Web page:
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Two-Phase Running Priority Method for Transaction Processing

IP.com Disclosure Number: IPCOM000119561D
Original Publication Date: 1991-Feb-01
Included in the Prior Art Database: 2005-Apr-01
Document File: 2 page(s) / 100K

Publishing Venue

IBM

Related People

Franaszek, PA: AUTHOR [+3]

Abstract

Disclosed is a two-phase method for transaction processing such that a running priority method is used for transactions in the first phase, resulting in less wasted work as compared to using simulation (1) or even running in optimistic mode for first-phase transactions.

This text was extracted from an ASCII text file.
This is the abbreviated version, containing approximately 52% of the total text.

Two-Phase Running Priority Method for Transaction Processing

      Disclosed is a two-phase method for transaction
processing such that a running priority method is used for
transactions in the first phase, resulting in less wasted work as
compared to using simulation (1) or even running in optimistic mode
for first-phase transactions.

      Described in (1) is a two-phase processing method, such that in
the first phase all transactions run to completion in simulation
mode, while in the second phase standard locking is used.  There is a
significant reduction in the frequency of lock conflicts due to the
fact that locks are held for a short time period, since there are no
disk accesses in the second phase.  Furthermore, the waiting time
encountered by a blocked transaction is reduced significantly because
a blocked transaction waits for a short time.

      A possible improvement to the two-phase processing method is to
introduce some form of concurrency control such that transactions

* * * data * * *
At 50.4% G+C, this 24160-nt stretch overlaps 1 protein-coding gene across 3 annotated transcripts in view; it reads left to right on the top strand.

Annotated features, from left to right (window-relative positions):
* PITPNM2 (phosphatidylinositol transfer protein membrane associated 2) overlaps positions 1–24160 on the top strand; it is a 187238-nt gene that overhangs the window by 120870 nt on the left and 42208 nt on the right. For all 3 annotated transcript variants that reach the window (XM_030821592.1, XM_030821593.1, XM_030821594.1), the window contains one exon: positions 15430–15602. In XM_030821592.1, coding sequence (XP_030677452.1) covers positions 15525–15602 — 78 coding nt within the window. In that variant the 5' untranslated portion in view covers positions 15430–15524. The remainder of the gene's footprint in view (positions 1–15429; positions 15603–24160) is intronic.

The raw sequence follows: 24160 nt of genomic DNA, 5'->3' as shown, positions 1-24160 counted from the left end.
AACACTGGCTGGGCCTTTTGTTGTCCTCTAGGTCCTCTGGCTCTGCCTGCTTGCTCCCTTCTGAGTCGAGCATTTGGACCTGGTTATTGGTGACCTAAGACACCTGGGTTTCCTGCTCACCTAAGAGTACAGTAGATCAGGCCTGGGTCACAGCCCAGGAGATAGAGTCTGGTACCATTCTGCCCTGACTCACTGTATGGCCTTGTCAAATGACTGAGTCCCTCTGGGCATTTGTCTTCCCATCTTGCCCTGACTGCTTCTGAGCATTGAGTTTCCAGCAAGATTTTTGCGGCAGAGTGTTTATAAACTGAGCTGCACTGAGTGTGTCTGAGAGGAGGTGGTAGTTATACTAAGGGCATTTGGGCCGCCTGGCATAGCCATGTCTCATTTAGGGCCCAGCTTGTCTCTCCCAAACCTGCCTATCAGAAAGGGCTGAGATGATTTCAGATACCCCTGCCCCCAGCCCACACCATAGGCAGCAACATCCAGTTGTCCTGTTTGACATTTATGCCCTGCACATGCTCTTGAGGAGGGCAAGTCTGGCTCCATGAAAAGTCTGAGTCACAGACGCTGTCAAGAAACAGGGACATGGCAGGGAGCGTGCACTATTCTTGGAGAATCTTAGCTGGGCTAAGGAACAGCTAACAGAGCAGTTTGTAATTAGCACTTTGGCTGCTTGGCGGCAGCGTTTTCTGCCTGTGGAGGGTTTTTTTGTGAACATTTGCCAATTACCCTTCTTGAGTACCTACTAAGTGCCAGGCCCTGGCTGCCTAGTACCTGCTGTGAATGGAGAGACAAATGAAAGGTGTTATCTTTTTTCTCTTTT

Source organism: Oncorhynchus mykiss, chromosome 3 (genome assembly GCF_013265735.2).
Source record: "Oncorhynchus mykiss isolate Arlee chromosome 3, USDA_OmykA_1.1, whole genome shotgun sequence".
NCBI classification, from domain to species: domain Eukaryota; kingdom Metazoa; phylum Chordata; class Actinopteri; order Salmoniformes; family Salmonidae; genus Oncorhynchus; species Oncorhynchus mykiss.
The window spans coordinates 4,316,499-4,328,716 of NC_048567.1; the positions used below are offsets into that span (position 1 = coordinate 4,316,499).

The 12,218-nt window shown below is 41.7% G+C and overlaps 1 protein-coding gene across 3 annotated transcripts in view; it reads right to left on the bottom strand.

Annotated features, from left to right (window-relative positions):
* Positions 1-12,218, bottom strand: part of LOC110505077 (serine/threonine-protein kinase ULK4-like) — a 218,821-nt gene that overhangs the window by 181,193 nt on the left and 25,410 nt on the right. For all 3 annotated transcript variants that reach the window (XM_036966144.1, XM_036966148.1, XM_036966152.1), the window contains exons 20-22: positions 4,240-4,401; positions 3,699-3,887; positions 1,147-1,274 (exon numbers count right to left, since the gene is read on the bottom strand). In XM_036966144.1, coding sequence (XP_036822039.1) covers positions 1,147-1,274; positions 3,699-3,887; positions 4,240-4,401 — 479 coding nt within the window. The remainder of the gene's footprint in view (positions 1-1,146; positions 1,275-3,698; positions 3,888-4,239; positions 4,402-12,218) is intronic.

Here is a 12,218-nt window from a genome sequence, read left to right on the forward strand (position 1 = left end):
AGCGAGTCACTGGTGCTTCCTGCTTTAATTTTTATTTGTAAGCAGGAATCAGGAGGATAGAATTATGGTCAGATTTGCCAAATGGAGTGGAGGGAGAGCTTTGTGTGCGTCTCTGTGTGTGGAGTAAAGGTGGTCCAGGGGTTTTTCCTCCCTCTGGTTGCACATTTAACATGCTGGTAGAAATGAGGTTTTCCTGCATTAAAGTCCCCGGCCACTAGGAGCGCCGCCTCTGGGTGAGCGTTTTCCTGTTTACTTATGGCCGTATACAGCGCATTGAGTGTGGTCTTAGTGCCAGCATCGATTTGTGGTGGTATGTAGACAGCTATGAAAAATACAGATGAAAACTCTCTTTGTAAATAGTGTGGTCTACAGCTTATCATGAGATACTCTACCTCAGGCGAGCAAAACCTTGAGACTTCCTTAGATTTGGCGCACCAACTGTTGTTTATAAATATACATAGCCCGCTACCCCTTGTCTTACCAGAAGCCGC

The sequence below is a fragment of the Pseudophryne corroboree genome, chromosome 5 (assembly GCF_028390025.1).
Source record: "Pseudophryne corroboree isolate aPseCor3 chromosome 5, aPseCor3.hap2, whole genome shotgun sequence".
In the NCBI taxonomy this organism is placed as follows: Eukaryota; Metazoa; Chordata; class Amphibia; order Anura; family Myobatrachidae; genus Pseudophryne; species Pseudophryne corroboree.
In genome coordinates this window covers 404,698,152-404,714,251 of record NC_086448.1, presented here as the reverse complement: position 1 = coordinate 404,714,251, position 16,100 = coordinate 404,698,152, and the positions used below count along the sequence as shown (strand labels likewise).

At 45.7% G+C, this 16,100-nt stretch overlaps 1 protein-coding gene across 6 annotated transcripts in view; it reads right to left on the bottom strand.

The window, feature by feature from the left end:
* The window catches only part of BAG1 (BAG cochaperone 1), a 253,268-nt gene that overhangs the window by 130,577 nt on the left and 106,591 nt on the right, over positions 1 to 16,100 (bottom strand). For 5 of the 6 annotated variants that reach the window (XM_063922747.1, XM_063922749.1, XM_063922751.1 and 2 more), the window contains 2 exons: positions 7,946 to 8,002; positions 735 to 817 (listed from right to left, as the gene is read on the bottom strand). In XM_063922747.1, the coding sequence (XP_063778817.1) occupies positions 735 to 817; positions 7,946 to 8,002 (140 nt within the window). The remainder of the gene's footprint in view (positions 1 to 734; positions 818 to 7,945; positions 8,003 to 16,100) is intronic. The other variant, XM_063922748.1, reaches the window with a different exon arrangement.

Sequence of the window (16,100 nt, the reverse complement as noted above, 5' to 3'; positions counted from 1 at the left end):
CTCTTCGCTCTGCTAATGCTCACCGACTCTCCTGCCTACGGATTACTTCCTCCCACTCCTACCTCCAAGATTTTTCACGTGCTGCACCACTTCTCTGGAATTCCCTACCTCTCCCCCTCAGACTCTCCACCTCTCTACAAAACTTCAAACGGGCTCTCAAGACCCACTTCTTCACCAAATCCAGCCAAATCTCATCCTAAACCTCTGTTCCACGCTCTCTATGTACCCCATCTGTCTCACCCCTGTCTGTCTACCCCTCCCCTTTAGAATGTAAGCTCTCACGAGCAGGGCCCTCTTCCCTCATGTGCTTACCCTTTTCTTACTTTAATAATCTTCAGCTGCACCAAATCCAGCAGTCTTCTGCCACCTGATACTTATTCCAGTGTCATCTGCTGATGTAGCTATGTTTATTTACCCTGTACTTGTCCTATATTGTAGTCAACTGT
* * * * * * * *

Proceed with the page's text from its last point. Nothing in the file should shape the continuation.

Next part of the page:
that do not encounter conflicts with each other and with transactions
in the second phase can complete at the end of the first phase of
their execution.  There are many choices for this phase, such as
using an optimistic policy as described in (2).  A transaction in the
first phase is considered to be conflicted if it has been conflicted
by a committing first-phase transaction or a second-phase transaction
has made a lock request which conflicts with the first-phase
transaction.  A performance evaluation of these methods has shown
that two-phase processing can be outperformed by a concurrency
control method which uses an optimistic concurrency control with die
in the first phase and kill in the second phase.  This is due to the
fact that the latter method reduces wasted CPU processing.

      Other alternatives for the first phase of transaction execution
are possible which result in less wasted CPU processing than in an
optimistic method.  One such method is Running Priority (RP) (3),
which is based on standard locking with the following modification:
in the case of a lock conflict the conflicting transaction (the
transaction holding the lock) is restarted if it is blocked.  This
concurrency control method therefore approximates the essential
blocking property, i.e., a transaction can block other transactions
only if it is doing useful work.

      The two-phase RP method can be specified as follows:
1.   Conflicts encountered by transactions in the first phase. A
transaction starts running in the first phase.  If it encounters a
co...